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Open Access Highly Accessed Research article

Truncation in the tcdC region of the Clostridium difficile PathLoc of clinical isolates does not predict increased biological activity of Toxin B or Toxin A

Ruth Murray14, Dave Boyd2, Paul N Levett3, Michael R Mulvey2 and Michelle J Alfa4*

  • * Corresponding author: Michelle J Alfa

  • † Equal contributors

Author Affiliations

1 St. Boniface Research Centre, Winnipeg, MB, Canada

2 Public Health Agency of Canada, Winnipeg, MB, Canada

3 Public Health Agency of Canada, Saskatchewan, Canada

4 Department of Medical Microbiology, University of Manitoba, Winnipeg, MB, Canada

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BMC Infectious Diseases 2009, 9:103  doi:10.1186/1471-2334-9-103

Published: 28 June 2009



The increased severity of disease associated with the NAP1 strain of Clostridium difficile has been attributed to mutations to the tcdC gene which codes for a negative regulator of toxin production. To assess the role of hyper-production of Toxins A and B in clinical isolates of Clostridium difficile, two NAP1-related and five NAP1 non-related strains were compared.


Sequencing was performed on tcdC, tcdR, and tcdE to determine if there were differences that might account for hyper-production of Toxin A and Toxin B in NAP1-related strains. Biological activity of Toxin B was evaluated using the HFF cell CPE assay and Toxin A biological activity was assessed using the Caco-2 Trans-membrane resistance assay.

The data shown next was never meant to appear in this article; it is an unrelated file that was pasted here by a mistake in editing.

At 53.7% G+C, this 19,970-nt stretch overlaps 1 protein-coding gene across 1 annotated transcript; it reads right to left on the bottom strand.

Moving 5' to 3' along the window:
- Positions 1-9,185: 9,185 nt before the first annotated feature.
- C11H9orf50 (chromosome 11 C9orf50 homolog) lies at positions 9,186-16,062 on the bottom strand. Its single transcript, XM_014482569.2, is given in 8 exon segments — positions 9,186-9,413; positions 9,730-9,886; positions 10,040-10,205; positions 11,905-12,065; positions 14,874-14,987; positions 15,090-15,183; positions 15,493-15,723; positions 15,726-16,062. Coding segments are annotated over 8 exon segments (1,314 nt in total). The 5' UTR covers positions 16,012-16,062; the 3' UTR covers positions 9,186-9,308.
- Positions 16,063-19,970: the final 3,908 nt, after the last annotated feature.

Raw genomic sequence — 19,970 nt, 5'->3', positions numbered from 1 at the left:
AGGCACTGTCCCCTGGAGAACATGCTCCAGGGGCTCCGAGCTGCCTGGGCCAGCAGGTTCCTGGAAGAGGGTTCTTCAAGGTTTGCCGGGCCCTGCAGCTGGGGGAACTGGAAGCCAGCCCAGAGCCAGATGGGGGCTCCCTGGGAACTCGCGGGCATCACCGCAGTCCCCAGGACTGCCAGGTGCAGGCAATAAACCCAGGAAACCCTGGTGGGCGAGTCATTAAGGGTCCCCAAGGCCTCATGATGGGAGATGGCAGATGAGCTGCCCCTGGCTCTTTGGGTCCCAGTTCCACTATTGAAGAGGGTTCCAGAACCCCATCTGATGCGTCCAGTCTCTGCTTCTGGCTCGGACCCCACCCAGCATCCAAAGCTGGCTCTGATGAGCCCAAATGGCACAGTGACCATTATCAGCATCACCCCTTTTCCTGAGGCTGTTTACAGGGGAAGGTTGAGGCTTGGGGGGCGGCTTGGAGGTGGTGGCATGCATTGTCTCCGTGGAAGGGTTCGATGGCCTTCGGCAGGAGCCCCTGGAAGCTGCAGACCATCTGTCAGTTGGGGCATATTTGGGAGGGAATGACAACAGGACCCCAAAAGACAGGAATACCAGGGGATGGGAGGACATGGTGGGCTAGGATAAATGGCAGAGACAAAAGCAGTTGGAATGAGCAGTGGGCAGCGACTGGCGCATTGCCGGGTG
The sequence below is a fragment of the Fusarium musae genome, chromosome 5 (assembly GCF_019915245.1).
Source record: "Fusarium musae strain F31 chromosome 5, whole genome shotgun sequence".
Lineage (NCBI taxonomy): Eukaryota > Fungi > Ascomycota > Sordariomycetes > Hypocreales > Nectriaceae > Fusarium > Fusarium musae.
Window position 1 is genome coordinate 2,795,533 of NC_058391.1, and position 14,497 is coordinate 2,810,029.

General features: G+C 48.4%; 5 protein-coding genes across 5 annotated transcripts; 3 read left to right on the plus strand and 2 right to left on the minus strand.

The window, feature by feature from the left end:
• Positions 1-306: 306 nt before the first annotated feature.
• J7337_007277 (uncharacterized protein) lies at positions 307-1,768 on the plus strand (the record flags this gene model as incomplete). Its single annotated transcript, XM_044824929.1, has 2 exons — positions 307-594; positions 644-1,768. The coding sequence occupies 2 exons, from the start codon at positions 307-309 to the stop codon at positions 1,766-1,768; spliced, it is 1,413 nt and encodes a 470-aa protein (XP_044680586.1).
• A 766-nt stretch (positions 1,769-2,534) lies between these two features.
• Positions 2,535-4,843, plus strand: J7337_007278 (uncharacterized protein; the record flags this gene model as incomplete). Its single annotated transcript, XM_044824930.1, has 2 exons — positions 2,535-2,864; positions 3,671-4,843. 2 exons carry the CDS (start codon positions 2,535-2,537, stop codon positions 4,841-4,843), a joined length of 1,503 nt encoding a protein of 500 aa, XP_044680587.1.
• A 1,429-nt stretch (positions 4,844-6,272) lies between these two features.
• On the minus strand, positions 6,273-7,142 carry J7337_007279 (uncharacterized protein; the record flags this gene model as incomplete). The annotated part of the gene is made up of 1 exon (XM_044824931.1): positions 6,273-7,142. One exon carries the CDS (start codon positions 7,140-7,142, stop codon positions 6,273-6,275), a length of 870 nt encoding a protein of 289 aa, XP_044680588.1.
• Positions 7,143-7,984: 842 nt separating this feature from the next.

Our results confirm that Toxin A and Toxin B production in NAP1-related strains and ATCC 43255 occurs earlier in the exponential growth phase compared to most NAP1-nonrelated clinical isolates. Despite the hyper-production observed in ATCC 43255 it had no mutations in tcdC, tcdR or tcdE. Analysis of the other clinical isolates indicated that the kinetics and ultimate final concentration of Toxin A and B did not correlate with the presence or lack of alterations in tcdC, tcdR or tcdE.


Our data do not support a direct role for alterations in the tcdC gene as a predictor of hyperproduction of Toxin A and B in NAP1-related strains.